Flock Clock

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Introduction: Flock Clock

 


The Flock Clock uses male and female drinking birds to display time.  Binary addition of the female birds (left to right) yields the hour.  Binary addition of the male birds (multiplied by five) yields the minute--within five minutes.  An Arduino processor provides the signals needed to drive Peltier cells which heat the fluid in the birds and causes the bobbing motion.  

102-1671-nd  Peltier  digikey.com
pb1124-nd  relay  digikey.com
drinking birds   teachersource.com
320081  5 volt 6 amp power supply for Peltier   jameco.com




Step 1:

 Cut a 12" by 12" piece of 1/4" thick plexiglass for the base.  Use four three inch long acrylic rods to support the upper plate (I cut the handle of a fancy toilet plunger for these rods).

Step 2:

 Fasten the plexiglass to the rods with screws.  Pre drill holes that are slightly smaller than the screw threads (1/16" smaller).

Step 3:

 Fasten the top plate with screws.

Step 4:

 Cut small notches in the base of the dunking bird (to accept the Peltier cells).

Step 5:

 Ideally, the Peltier cell should be a snug fit.

Step 6:

 Drill two holes in each bird's base--the holes should be toward the front of the base.

Step 7:

 Drill holes in the upper plate to match the holes in the bird base.  ONE AT A TIME.

Step 8:

 As you prepare each base, insert the bird body and bob it to its full extent both directions.  Be certain that the birds don't collide before you drill holes.

Step 9:

 Number each base, or you will have trouble later matching the base holes to the top plate holes.

Step 10:

 Solder about 15 inches of wire (#22 stranded) to each Peltier cell.  Place heat shrinkable tubing over the solder joint.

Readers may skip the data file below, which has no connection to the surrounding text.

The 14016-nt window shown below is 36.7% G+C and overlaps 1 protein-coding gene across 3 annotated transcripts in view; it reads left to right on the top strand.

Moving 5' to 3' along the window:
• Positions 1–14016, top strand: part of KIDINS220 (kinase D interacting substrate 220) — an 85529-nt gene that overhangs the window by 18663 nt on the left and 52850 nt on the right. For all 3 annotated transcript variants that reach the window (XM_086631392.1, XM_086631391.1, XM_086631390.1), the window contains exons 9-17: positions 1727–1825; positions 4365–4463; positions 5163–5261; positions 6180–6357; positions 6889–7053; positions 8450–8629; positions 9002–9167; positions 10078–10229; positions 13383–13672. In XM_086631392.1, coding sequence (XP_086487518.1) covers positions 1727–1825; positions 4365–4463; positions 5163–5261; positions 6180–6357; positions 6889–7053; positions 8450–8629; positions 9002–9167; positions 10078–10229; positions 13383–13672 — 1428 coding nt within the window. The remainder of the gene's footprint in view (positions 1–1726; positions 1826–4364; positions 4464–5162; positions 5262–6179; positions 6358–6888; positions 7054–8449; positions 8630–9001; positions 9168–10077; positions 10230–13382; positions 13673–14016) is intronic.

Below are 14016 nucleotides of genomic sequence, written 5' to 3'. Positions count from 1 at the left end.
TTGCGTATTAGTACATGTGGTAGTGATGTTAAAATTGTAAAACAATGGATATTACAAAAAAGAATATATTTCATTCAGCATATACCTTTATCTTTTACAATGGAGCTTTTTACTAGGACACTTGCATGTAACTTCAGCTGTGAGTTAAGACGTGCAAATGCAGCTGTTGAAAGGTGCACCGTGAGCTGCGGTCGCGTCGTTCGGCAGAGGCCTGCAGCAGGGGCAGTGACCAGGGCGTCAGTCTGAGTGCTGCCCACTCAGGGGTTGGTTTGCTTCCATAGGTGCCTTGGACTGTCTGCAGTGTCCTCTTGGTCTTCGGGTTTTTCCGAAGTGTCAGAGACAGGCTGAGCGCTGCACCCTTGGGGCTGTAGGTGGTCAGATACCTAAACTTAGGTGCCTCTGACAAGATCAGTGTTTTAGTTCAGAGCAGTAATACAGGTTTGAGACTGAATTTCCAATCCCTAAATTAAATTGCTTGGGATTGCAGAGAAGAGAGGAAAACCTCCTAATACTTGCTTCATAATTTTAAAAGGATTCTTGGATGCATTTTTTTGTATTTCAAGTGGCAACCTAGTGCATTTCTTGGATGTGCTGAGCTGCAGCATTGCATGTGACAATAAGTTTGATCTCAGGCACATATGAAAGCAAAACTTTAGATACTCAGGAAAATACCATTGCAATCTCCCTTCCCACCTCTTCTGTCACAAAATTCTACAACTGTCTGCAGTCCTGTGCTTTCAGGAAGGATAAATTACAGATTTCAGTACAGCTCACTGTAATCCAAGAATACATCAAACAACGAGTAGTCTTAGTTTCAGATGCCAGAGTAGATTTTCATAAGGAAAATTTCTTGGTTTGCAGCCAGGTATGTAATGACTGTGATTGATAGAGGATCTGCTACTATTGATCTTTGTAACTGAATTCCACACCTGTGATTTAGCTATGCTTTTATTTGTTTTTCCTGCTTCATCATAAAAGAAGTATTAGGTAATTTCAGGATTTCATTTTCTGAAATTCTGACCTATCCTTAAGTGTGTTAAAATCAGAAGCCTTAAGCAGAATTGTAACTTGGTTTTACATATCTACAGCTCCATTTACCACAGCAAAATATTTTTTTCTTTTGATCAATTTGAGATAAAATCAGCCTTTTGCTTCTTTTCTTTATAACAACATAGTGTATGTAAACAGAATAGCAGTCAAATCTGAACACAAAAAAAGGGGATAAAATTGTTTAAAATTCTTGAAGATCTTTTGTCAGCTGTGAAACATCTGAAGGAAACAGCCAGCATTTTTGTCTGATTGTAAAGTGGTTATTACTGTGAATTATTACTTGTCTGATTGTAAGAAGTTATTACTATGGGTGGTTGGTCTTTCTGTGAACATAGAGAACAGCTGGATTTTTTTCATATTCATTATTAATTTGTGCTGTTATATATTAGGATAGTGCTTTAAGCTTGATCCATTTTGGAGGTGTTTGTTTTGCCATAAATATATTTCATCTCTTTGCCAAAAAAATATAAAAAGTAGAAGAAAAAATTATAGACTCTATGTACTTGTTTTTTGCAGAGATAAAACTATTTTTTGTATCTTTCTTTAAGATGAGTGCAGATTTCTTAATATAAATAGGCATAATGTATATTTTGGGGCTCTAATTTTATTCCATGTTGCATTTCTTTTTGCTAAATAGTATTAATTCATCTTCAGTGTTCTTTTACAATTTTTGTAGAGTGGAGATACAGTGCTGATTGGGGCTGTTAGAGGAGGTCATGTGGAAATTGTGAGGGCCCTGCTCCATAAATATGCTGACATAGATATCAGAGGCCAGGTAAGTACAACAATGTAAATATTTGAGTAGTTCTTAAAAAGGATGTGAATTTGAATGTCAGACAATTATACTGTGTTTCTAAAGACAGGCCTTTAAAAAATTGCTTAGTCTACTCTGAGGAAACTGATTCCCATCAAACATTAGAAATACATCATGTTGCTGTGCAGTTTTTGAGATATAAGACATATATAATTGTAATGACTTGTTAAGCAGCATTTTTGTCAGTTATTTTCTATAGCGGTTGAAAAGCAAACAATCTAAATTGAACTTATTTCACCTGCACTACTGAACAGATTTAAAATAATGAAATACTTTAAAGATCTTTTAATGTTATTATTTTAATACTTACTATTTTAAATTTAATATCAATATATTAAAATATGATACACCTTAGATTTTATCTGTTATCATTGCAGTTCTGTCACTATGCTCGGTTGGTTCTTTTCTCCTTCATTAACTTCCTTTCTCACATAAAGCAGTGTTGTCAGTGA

Step 11:

 Using epoxy, glue the Peltier cells to the bird base.

Step 12:

 In the upper acrylic plate, drill a hole behind the bird base (about 1 inch behind the base) large enough to slip both Peltier wires (and solder joints) through.

Step 13:

 Place the wires through the hole.

Step 14:

 Number the red wire as you prepare each bird base.  You will need to keep up with this to match the relays to the correct bird.  
Bird 1 Arduino pin 11, "8" hour
Bird 2 Arduino pin 10, "4" hour
Bird 3 Arduino pin 9,   "2" hour
Bird 4 Arduino pin 8,  "1" hour

Bird 5  Arduino pin 4, "8" minute
Bird 6  Arduino pin 3  "4" minute
Bird 7  Arduino pin 2,  "2" minute
Bird 8  Arduino pin 1, "1" minute


Step 15:

 Drill holes in perfboard and use nuts and bolts to prepare to mount the relay interface (perfboard).

Step 16:

 This is the schematic--quite a bit of wiring.  I mounted the relays in wire wrap sockets to make the work easier.  The pushbutton is used to "set" time.  The clock starts at 1 o'clock and each push advances the time five minutes.  The LED's help you to know where you are when setting the time (the birds have about a 100 second delay before they start or quit bobbing).

Step 17:

 
 
int second=0;
int minute=0;
int hour=1;  //start time at 0
int valm=0;
 
static unsigned long lastTick = 0; // set up a local variable to hold the last time we moved forward one second
// move forward one second every 1000 milliseconds
 
void setup() { //set outputs and inputs
pinMode(1, OUTPUT);pinMode(2, OUTPUT);pinMode(3, OUTPUT);pinMode(4, OUTPUT);pinMode(5, OUTPUT);
pinMode(6, OUTPUT);pinMode(7, OUTPUT);pinMode(8, OUTPUT);pinMode(9, OUTPUT);pinMode(10, OUTPUT);
pinMode(11, OUTPUT);pinMode(12, OUTPUT);pinMode(13, OUTPUT);
 
}
 
void loop() {
 
 
if (millis() - lastTick >= 1000) {
lastTick = millis();
second++;
 
}
 
// move forward five minutes every 300 seconds
if (second >= 300) {
minute++;
second = 0; // reset seconds to zero
}
 
// move forward one hour every 12 five minute intervals
if (minute >=12) {
hour++;
minute = 0; // reset minutes to zero
}
 
if (hour >=13) {
hour=1;
minute = 0; // reset minutes to zero
}
 
 
 
if(minute == 1 || minute == 3 || minute == 5 || minute == 7 || minute == 9 || minute == 11) {  digitalWrite(1, HIGH);} else {  digitalWrite(1,LOW);}